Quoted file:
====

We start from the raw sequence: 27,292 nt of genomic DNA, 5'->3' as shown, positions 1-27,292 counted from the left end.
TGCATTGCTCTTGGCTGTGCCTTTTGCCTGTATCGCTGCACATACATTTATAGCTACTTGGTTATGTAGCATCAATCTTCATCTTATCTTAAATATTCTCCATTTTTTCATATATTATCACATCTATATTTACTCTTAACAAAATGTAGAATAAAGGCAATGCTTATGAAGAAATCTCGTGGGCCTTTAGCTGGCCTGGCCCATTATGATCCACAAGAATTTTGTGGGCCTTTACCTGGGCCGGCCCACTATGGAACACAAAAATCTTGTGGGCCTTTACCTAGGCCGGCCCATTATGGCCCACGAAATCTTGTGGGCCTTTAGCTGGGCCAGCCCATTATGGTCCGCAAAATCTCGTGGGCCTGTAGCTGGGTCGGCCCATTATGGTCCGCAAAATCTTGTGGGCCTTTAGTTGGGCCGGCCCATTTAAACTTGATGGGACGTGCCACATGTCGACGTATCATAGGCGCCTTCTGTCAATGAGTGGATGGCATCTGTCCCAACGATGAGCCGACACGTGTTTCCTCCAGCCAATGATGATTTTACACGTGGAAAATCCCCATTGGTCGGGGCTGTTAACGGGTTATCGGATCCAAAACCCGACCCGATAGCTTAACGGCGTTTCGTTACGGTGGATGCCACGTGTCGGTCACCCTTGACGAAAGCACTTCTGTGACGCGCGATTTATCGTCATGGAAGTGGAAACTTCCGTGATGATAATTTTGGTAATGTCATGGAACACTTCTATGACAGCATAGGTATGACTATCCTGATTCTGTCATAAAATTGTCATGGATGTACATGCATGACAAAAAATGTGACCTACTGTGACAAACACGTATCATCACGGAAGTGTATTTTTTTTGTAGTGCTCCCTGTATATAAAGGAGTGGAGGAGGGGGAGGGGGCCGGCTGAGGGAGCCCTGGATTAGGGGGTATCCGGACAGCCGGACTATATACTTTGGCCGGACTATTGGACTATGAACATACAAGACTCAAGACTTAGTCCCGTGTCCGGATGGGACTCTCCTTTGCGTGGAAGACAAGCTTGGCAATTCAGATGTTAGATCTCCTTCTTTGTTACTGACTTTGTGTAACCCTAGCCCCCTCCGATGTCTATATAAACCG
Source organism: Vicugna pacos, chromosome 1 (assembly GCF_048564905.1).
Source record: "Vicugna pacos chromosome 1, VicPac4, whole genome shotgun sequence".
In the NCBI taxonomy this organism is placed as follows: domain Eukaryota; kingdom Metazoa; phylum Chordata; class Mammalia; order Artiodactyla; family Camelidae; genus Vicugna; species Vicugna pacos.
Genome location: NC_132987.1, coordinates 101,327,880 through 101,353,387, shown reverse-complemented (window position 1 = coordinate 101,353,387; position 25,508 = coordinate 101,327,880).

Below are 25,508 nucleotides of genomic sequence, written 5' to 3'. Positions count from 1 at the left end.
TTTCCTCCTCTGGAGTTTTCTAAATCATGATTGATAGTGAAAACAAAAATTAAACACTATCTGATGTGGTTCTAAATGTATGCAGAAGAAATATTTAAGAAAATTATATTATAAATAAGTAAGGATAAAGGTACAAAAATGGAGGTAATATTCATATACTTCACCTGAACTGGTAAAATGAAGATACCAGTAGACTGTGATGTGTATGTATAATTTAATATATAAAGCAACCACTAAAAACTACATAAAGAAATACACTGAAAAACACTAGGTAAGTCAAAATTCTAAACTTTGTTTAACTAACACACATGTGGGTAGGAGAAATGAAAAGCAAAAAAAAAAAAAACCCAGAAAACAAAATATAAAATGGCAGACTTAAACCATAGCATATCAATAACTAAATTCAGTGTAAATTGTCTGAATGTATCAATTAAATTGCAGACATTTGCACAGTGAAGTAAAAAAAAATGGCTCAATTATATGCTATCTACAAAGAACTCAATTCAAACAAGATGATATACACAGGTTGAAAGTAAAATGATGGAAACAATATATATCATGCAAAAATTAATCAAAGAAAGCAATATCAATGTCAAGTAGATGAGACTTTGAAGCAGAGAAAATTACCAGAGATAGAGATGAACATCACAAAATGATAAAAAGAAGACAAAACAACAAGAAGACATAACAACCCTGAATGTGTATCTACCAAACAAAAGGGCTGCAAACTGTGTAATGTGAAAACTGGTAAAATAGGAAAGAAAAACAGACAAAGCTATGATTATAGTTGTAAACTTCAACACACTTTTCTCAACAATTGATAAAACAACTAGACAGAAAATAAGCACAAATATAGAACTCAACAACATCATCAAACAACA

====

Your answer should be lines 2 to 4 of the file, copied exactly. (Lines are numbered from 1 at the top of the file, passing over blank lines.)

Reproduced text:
TGCATTGCTCTTGGCTGTGCCTTTTGCCTGTATCGCTGCACATACATTTATAGCTACTTGGTTATGTAGCATCAATCTTCATCTTATCTTAAATATTCTCCATTTTTTCATATATTATCACATCTATATTTACTCTTAACAAAATGTAGAATAAAGGCAATGCTTATGAAGAAATCTCGTGGGCCTTTAGCTGGCCTGGCCCATTATGATCCACAAGAATTTTGTGGGCCTTTACCTGGGCCGGCCCACTATGGAACACAAAAATCTTGTGGGCCTTTACCTAGGCCGGCCCATTATGGCCCACGAAATCTTGTGGGCCTTTAGCTGGGCCAGCCCATTATGGTCCGCAAAATCTCGTGGGCCTGTAGCTGGGTCGGCCCATTATGGTCCGCAAAATCTTGTGGGCCTTTAGTTGGGCCGGCCCATTTAAACTTGATGGGACGTGCCACATGTCGACGTATCATAGGCGCCTTCTGTCAATGAGTGGATGGCATCTGTCCCAACGATGAGCCGACACGTGTTTCCTCCAGCCAATGATGATTTTACACGTGGAAAATCCCCATTGGTCGGGGCTGTTAACGGGTTATCGGATCCAAAACCCGACCCGATAGCTTAACGGCGTTTCGTTACGGTGGATGCCACGTGTCGGTCACCCTTGACGAAAGCACTTCTGTGACGCGCGATTTATCGTCATGGAAGTGGAAACTTCCGTGATGATAATTTTGGTAATGTCATGGAACACTTCTATGACAGCATAGGTATGACTATCCTGATTCTGTCATAAAATTGTCATGGATGTACATGCATGACAAAAAATGTGACCTACTGTGACAAACACGTATCATCACGGAAGTGTATTTTTTTTGTAGTGCTCCCTGTATATAAAGGAGTGGAGGAGGGGGAGGGGGCCGGCTGAGGGAGCCCTGGATTAGGGGGTATCCGGACAGCCGGACTATATACTTTGGCCGGACTATTGGACTATGAACATACAAGACTCAAGACTTAGTCCCGTGTCCGGATGGGACTCTCCTTTGCGTGGAAGACAAGCTTGGCAATTCAGATGTTAGATCTCCTTCTTTGTTACTGACTTTGTGTAACCCTAGCCCCCTCCGATGTCTATATAAACCG
Source organism: Vicugna pacos, chromosome 1 (assembly GCF_048564905.1).
Source record: "Vicugna pacos chromosome 1, VicPac4, whole genome shotgun sequence".